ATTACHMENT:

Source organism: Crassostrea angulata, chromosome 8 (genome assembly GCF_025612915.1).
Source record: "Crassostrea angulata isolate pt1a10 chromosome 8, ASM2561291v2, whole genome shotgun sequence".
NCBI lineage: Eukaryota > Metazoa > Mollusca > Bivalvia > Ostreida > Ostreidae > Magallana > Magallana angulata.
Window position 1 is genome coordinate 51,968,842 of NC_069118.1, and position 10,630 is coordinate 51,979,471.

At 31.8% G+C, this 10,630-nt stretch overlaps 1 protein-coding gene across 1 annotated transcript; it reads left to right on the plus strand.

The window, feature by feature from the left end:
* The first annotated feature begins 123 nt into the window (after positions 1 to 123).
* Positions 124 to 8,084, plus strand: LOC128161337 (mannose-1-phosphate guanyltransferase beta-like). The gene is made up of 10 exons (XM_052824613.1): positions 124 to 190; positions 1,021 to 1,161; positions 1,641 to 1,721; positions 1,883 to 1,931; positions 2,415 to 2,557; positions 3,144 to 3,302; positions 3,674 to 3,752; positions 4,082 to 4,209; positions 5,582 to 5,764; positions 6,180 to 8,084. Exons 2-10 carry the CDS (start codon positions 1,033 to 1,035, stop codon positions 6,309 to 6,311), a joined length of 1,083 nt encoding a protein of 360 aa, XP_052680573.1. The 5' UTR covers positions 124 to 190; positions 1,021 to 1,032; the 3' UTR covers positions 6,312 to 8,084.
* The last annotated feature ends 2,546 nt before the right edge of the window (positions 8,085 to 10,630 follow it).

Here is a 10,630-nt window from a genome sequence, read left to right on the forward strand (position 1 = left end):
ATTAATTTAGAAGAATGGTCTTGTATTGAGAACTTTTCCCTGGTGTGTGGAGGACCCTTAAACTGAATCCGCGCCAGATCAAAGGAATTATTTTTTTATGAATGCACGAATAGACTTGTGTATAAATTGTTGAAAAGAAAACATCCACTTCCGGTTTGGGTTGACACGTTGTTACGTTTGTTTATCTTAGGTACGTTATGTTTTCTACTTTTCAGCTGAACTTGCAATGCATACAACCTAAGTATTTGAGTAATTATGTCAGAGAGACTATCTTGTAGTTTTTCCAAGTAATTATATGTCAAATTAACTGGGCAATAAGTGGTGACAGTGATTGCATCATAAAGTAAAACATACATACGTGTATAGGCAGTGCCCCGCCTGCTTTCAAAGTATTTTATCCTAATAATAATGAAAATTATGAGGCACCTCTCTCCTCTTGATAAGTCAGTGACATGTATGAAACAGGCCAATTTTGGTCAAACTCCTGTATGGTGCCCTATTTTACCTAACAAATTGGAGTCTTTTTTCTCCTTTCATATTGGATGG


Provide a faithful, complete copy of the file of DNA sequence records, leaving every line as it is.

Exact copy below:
Source organism: Crassostrea angulata, chromosome 8 (genome assembly GCF_025612915.1).
Source record: "Crassostrea angulata isolate pt1a10 chromosome 8, ASM2561291v2, whole genome shotgun sequence".
NCBI lineage: Eukaryota > Metazoa > Mollusca > Bivalvia > Ostreida > Ostreidae > Magallana > Magallana angulata.
Window position 1 is genome coordinate 51,968,842 of NC_069118.1, and position 10,630 is coordinate 51,979,471.

At 31.8% G+C, this 10,630-nt stretch overlaps 1 protein-coding gene across 1 annotated transcript; it reads left to right on the plus strand.

The window, feature by feature from the left end:
* The first annotated feature begins 123 nt into the window (after positions 1 to 123).
* Positions 124 to 8,084, plus strand: LOC128161337 (mannose-1-phosphate guanyltransferase beta-like). The gene is made up of 10 exons (XM_052824613.1): positions 124 to 190; positions 1,021 to 1,161; positions 1,641 to 1,721; positions 1,883 to 1,931; positions 2,415 to 2,557; positions 3,144 to 3,302; positions 3,674 to 3,752; positions 4,082 to 4,209; positions 5,582 to 5,764; positions 6,180 to 8,084. Exons 2-10 carry the CDS (start codon positions 1,033 to 1,035, stop codon positions 6,309 to 6,311), a joined length of 1,083 nt encoding a protein of 360 aa, XP_052680573.1. The 5' UTR covers positions 124 to 190; positions 1,021 to 1,032; the 3' UTR covers positions 6,312 to 8,084.
* The last annotated feature ends 2,546 nt before the right edge of the window (positions 8,085 to 10,630 follow it).

Here is a 10,630-nt window from a genome sequence, read left to right on the forward strand (position 1 = left end):
ATTAATTTAGAAGAATGGTCTTGTATTGAGAACTTTTCCCTGGTGTGTGGAGGACCCTTAAACTGAATCCGCGCCAGATCAAAGGAATTATTTTTTTATGAATGCACGAATAGACTTGTGTATAAATTGTTGAAAAGAAAACATCCACTTCCGGTTTGGGTTGACACGTTGTTACGTTTGTTTATCTTAGGTACGTTATGTTTTCTACTTTTCAGCTGAACTTGCAATGCATACAACCTAAGTATTTGAGTAATTATGTCAGAGAGACTATCTTGTAGTTTTTCCAAGTAATTATATGTCAAATTAACTGGGCAATAAGTGGTGACAGTGATTGCATCATAAAGTAAAACATACATACGTGTATAGGCAGTGCCCCGCCTGCTTTCAAAGTATTTTATCCTAATAATAATGAAAATTATGAGGCACCTCTCTCCTCTTGATAAGTCAGTGACATGTATGAAACAGGCCAATTTTGGTCAAACTCCTGTATGGTGCCCTATTTTACCTAACAAATTGGAGTCTTTTTTCTCCTTTCATATTGGATGG